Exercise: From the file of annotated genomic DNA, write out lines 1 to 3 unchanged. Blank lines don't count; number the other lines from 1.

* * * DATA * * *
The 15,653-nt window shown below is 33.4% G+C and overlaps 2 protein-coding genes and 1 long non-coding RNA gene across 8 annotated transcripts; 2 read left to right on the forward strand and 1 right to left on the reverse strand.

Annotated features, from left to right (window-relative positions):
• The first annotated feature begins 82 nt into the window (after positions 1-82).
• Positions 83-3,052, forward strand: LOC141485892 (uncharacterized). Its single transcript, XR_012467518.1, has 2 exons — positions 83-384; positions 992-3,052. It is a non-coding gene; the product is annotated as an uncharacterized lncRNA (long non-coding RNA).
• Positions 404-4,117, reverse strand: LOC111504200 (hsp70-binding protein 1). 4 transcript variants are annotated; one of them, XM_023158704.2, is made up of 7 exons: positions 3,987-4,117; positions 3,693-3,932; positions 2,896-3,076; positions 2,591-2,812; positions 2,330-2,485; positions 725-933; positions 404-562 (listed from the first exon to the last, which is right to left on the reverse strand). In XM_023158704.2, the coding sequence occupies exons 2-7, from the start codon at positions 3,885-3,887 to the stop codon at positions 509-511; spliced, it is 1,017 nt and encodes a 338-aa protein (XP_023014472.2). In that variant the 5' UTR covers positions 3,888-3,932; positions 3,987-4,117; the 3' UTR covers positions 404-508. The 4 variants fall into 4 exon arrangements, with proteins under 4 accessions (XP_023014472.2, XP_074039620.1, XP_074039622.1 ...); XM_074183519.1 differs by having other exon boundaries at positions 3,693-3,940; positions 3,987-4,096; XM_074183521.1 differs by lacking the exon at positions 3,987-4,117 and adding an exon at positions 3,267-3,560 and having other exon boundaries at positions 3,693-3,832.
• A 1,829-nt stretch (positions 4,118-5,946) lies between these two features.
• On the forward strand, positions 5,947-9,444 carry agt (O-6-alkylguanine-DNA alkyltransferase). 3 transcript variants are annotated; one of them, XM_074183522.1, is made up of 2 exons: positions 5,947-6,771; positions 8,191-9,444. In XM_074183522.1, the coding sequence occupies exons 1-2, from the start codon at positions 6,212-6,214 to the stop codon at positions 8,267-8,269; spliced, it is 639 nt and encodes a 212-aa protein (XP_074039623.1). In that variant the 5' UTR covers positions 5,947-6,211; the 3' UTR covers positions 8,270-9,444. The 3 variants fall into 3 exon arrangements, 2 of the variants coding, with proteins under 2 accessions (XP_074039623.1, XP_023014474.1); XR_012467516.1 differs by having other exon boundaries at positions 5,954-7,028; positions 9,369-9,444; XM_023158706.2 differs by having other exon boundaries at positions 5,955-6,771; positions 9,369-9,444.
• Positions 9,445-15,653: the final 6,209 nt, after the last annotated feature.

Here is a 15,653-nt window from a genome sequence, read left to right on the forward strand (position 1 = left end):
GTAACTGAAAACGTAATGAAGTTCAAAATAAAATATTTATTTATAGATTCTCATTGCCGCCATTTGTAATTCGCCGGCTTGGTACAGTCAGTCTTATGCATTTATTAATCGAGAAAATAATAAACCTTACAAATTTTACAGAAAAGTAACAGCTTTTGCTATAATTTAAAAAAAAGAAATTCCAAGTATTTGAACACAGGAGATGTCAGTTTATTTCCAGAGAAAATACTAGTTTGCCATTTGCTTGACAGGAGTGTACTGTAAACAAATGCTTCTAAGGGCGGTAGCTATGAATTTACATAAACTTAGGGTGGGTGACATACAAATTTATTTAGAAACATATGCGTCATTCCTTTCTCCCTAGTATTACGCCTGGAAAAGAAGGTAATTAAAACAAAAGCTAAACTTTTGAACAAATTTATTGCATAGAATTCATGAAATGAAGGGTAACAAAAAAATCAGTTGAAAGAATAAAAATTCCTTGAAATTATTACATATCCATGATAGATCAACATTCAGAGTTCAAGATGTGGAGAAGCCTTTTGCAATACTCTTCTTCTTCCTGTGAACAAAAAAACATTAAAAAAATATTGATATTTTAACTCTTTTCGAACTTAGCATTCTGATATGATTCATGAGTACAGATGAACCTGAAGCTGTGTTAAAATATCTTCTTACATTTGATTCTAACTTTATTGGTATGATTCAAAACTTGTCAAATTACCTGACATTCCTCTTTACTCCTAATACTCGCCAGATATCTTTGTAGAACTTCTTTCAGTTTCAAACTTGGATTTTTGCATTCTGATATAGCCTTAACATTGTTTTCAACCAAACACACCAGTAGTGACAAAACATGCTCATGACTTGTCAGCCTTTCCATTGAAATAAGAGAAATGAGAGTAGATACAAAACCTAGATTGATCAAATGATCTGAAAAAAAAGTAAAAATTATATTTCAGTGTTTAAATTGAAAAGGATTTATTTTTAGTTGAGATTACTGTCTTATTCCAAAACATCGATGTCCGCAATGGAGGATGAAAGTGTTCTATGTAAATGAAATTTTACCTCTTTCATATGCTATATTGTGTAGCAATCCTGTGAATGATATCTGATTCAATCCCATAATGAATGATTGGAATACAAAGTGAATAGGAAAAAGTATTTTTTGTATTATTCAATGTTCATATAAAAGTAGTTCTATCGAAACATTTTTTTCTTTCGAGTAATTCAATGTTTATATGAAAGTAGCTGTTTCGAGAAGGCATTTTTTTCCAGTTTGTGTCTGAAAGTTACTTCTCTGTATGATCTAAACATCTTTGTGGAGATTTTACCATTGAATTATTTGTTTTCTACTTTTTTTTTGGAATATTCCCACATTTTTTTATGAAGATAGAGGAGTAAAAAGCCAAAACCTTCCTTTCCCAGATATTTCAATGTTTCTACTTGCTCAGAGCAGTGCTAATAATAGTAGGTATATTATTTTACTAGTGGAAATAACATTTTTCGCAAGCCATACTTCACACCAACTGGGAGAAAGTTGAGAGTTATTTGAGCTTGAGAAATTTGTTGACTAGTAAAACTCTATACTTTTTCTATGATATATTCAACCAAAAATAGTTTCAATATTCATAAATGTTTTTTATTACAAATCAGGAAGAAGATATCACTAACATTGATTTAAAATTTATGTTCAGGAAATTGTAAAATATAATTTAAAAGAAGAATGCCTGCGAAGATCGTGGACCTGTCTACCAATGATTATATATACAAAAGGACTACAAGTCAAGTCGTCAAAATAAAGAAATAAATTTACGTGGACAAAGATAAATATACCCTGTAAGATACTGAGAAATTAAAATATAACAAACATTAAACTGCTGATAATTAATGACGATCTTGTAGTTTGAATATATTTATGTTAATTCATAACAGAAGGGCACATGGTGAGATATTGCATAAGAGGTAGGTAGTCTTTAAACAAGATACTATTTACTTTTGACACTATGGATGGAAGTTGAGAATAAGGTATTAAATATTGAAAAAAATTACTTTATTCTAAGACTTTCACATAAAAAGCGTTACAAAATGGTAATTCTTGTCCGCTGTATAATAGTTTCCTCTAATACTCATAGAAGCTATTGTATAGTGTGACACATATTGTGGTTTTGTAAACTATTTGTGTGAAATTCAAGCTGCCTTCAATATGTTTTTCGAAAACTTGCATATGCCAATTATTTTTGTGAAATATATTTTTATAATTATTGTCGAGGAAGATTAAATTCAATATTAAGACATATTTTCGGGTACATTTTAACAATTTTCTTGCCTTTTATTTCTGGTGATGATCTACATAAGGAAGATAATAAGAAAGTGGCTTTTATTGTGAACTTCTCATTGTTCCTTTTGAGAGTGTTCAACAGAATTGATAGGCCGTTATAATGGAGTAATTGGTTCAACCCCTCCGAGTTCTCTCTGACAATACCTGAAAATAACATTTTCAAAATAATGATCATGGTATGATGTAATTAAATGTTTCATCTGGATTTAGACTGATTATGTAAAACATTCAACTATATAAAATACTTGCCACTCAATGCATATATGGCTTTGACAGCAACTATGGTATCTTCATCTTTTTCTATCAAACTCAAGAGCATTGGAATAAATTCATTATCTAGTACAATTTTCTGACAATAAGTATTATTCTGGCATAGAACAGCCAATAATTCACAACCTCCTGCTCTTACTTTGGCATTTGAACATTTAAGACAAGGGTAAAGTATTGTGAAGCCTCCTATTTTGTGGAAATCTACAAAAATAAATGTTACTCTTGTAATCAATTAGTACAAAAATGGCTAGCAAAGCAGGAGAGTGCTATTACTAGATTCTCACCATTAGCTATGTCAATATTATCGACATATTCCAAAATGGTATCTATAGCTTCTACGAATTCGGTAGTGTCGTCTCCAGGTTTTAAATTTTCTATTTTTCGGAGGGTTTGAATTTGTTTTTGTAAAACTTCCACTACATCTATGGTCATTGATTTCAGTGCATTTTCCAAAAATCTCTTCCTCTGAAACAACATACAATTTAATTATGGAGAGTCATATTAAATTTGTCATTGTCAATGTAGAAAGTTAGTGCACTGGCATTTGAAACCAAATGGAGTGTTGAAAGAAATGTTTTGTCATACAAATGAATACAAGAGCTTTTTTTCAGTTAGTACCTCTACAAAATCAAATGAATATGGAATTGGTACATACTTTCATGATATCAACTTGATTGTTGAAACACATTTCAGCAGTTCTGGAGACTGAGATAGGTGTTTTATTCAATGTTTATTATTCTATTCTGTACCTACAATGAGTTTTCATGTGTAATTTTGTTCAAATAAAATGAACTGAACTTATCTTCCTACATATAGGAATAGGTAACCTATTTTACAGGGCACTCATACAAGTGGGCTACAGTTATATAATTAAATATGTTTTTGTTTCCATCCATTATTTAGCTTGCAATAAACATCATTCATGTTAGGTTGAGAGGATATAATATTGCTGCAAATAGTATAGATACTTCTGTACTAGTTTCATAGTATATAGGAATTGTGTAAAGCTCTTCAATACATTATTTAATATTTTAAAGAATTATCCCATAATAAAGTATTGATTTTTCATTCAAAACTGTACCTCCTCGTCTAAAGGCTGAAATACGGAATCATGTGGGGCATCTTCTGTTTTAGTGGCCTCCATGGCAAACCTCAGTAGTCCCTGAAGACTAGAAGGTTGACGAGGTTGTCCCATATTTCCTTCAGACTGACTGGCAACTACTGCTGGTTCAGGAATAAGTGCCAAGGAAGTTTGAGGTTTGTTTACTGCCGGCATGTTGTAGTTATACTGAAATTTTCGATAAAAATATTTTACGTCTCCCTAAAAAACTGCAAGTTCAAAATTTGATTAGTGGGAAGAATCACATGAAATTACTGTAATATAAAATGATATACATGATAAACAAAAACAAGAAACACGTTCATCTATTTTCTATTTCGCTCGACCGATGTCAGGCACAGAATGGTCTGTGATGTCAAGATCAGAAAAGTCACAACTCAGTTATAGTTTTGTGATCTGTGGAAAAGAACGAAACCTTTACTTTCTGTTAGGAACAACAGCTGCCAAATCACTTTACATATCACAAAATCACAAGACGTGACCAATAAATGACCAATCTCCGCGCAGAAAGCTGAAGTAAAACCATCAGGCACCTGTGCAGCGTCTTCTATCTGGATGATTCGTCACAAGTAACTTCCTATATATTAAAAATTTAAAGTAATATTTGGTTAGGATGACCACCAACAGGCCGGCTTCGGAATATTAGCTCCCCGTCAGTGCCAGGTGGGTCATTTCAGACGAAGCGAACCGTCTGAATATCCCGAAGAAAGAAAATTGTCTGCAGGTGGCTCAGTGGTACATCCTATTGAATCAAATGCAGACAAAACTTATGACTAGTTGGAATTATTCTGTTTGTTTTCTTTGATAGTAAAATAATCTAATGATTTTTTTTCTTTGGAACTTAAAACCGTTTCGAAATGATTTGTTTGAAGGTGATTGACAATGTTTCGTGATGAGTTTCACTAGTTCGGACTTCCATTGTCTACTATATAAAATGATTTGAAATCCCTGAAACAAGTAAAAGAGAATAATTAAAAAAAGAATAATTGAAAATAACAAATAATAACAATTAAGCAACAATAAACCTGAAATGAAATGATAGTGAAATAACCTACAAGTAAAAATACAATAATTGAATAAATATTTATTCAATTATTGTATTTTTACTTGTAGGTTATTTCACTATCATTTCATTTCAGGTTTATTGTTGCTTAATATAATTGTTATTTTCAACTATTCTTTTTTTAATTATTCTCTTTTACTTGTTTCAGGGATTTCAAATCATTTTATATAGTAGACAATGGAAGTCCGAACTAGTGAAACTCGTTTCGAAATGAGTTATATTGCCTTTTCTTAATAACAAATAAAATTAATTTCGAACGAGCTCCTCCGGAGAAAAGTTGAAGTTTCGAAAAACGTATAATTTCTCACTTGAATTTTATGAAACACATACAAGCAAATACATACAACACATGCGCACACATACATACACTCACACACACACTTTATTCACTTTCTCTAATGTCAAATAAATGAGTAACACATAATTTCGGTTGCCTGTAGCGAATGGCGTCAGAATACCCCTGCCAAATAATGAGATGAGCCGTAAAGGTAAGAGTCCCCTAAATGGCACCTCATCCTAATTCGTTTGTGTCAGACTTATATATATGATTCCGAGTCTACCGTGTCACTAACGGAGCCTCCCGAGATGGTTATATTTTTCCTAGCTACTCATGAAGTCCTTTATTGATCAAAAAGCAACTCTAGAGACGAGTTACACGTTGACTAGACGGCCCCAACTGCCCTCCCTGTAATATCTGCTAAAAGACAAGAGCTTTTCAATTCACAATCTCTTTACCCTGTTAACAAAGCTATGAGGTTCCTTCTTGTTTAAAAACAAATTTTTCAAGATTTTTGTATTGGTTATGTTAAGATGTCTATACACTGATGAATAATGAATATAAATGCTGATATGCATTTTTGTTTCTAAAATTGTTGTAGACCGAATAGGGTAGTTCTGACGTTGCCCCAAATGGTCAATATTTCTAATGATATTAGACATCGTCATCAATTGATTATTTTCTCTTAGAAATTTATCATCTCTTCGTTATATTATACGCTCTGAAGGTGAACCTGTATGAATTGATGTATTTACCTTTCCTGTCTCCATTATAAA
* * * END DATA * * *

The 15,653-nt window shown below is 33.4% G+C and overlaps 2 protein-coding genes and 1 long non-coding RNA gene across 8 annotated transcripts; 2 read left to right on the forward strand and 1 right to left on the reverse strand.

Annotated features, from left to right (window-relative positions):
• The first annotated feature begins 82 nt into the window (after positions 1-82).